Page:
Akaka (D-HI), Bingaman (D-NM), Boxer (D-CA), Byrd (D-WV), Chafee (R-RI), Conrad (D-ND), Corzine (D-NJ), Dayton (D-MN), Durbin (D-IL), Feingold (D-WI), Graham (D-FL), Inouye (D-HI), Jeffords (I-VT), Kennedy (D-MA), Leahy (D-VT), Levin (D-MI), Mikulski (D-MD), Murray (D-WA), Reed (D-RI), Sarbanes (D-MD), Stabenow (D-MI), Wellstone (D-MN), and Wyden (D-OR). 21 D-Rats, 1 Repug, and 1 Indie.

    1. deanbooth

      I remember W saying "This is not a vote for war, it is a vote for peace." (Because, um, he had not yet decided whether to start the war, and just needed the resolution for leverage against Saddam.)

  11. prommie

    It was not nearly as life-changing as the Supreme Court's utterly lawless appointment of W to the presidency. You see, I am a lawyer, and as imperfect as the system is, I had thought it at least strove for actual "justice." But when the USSC did something so blatantly partisan, so completely unsupportable as to be illegal, it destroyed any belief I had in the legitimacy of our legal system at the highest levels.

    1. FakaktaSouth

      Between Dub and Citizens United, the SC can pretty much be blamed for everything. Just everything. Everything that sucks is ultimately Antonin Scalia's fault. Great big fucker.
      I hope each football team hits the other football team hard in both games tonight because I am having aggression issues and as I am not really a hitter, I wanna yell and say oooh or something.

      1. V572 T-Blow

        First you have to listen to Hank Williams, Jr, "sing." As a result of insomniacal channel-surfing this morning, I can report to you that this "musical" performance was taped at an entity which styles itself "Full Sail University," which may or may not exist but does have a Web page at http://www.fullsail.edu/

        Just want to help you work up your anger. Happy to help.

        1. FakaktaSouth

          Wow. That looks to be a more fun University than what I attended, but Jr could also be a professor at Alabama and no one would think twice. Hank's face looks like it is seceding from his union, from the mountains and aging and whatnot.
          I can't wait, because I am in fact ready for some (more) football.

    2. Katydid

      I am still amazed that Scalia and Thomas got away with not recusing themselves, and that there wasn't a huge outcry about it. Most people don't even know that they should have. I get seriously angry when I think2 about it.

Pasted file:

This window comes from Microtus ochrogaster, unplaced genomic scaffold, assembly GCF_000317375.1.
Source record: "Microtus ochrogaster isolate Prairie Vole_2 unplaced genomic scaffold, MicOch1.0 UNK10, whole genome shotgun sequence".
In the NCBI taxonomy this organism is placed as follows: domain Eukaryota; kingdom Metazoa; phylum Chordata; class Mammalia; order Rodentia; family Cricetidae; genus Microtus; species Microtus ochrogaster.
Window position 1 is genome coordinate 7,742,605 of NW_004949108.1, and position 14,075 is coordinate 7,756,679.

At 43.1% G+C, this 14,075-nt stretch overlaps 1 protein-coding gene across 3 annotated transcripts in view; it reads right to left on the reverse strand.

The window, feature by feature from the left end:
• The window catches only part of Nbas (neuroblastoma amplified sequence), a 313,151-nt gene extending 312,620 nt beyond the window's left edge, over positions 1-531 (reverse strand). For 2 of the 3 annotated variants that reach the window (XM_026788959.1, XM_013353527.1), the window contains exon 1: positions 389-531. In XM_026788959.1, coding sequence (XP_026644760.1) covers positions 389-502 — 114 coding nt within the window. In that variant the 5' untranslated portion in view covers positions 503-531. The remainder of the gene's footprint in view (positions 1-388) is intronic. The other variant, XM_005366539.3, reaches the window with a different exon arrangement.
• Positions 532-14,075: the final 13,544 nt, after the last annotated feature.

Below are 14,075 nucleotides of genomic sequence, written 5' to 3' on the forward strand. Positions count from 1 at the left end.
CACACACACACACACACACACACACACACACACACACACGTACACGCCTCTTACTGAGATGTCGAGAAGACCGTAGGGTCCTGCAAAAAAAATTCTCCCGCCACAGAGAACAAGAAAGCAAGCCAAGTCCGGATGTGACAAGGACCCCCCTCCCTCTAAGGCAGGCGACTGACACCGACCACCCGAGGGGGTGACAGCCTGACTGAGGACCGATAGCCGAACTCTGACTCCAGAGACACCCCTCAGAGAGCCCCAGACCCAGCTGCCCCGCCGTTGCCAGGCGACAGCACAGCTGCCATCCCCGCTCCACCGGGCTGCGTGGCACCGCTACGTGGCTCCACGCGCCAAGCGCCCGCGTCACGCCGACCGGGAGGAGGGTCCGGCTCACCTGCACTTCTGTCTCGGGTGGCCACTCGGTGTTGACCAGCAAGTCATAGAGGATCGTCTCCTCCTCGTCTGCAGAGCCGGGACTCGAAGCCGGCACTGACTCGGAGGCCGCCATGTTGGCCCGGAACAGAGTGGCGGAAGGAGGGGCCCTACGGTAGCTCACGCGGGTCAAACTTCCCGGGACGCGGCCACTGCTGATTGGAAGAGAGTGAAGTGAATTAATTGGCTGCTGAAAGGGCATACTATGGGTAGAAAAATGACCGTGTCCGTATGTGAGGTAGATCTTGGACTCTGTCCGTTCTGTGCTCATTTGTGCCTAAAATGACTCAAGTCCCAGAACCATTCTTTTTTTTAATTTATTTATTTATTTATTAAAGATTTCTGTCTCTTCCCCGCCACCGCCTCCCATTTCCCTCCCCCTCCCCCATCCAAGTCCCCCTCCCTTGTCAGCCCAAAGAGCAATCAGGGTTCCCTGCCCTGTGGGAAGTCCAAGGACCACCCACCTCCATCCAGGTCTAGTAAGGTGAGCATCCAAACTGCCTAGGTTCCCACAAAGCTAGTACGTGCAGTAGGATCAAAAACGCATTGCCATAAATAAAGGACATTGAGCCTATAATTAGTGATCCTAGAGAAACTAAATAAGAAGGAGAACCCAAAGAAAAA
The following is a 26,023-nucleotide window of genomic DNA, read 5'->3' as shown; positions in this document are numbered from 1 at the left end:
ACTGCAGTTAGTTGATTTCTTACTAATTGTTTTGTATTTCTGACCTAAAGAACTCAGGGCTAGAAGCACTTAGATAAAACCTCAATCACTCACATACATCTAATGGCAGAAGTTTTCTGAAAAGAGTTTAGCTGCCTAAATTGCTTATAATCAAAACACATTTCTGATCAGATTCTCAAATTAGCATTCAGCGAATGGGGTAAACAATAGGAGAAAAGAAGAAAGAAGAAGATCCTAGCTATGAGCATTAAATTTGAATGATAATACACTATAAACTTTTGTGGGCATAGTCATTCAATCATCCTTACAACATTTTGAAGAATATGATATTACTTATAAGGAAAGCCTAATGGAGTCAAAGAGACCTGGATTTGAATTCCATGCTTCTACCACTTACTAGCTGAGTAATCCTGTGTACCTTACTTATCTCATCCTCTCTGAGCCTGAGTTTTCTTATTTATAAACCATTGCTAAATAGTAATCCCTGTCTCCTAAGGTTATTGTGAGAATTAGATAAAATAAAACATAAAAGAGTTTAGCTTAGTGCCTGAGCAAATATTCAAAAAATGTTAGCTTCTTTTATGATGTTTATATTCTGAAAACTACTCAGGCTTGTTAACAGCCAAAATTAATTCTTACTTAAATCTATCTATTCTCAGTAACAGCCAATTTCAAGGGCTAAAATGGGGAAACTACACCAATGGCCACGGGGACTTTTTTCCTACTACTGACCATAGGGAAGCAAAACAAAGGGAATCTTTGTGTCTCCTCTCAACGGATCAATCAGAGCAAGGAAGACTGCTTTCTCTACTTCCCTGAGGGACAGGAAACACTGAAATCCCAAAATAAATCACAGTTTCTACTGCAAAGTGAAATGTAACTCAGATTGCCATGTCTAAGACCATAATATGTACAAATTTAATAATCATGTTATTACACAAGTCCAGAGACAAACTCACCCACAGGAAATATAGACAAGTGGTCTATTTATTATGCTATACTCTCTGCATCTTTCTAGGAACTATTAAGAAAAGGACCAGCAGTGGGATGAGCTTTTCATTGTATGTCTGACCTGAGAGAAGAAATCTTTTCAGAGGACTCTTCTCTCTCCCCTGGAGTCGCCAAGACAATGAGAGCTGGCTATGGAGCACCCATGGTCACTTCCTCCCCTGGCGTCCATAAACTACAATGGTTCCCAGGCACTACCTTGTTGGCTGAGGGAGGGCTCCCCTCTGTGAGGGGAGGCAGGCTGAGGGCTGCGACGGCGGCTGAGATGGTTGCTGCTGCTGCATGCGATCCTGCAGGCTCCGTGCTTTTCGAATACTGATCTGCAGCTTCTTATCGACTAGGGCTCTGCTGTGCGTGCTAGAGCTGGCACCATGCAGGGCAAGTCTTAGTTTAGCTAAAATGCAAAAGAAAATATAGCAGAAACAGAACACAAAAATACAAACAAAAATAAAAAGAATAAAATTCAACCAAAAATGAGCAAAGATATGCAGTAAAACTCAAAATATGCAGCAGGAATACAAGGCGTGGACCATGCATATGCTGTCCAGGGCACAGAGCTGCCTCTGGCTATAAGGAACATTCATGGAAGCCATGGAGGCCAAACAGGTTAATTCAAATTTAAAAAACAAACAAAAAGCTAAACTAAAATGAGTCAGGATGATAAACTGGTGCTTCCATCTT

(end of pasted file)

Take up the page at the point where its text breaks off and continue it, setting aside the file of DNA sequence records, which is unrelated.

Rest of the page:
12. MiniMencken

    9/11 achieved pretty much everything Bin Laden wanted it to, thanks to Dick Cheney being President. Who writes about that?

  13. GunToting[Redacted]

    "Ferguson never mentions what the people of Iraq and Afghanistan might be up to right now had the attacks never happened."

    Several thousand more of them would be walking around alive, so hey, overcrowding problem solved!

  14. LettucePrey

    Knock, knock!
    Who’s there?
    9/11
    9/11 who?
    I thought you said you’d NEVAR FORGIT!!

    Wait, that’s only 14 words. Hmm. Back to the drawing board.

    1. V572 T-Blow

      Orwell could throw the long ball but had no mobility in the pocket. Manning's also slow on his feet but more of a dink-and-dunk kind of passer.

      1. Bots Meat Commission

        Orwell really screwed you over if you picked him high up in the 1931 International Socialists Fantasy Draft. In that case, you had to suck it up and start weak-ass Eugene V. Debs.

  15. V572 T-Blow

    "You cannot use “fascism,” “Islamism,” or “Communism” as abstractions, without historical context." Okay, Ian, how's this?

    Islamism (a set of ideologies holding that Islam is not only a religion but also a political system; that modern Muslims must return to the roots of their religion, and unite politically. Islamism is a controversial term and definitions of it sometimes vary. Leading Islamist thinkers emphasized the enforcement of sharia on Muslims; of pan-Islamic political unity; and of the elimination of non-Muslim, particularly western military, economic, political, social, or cultural influences in the Muslim world, which they believe to be incompatible with Islam) is a major problem in the Middle East today.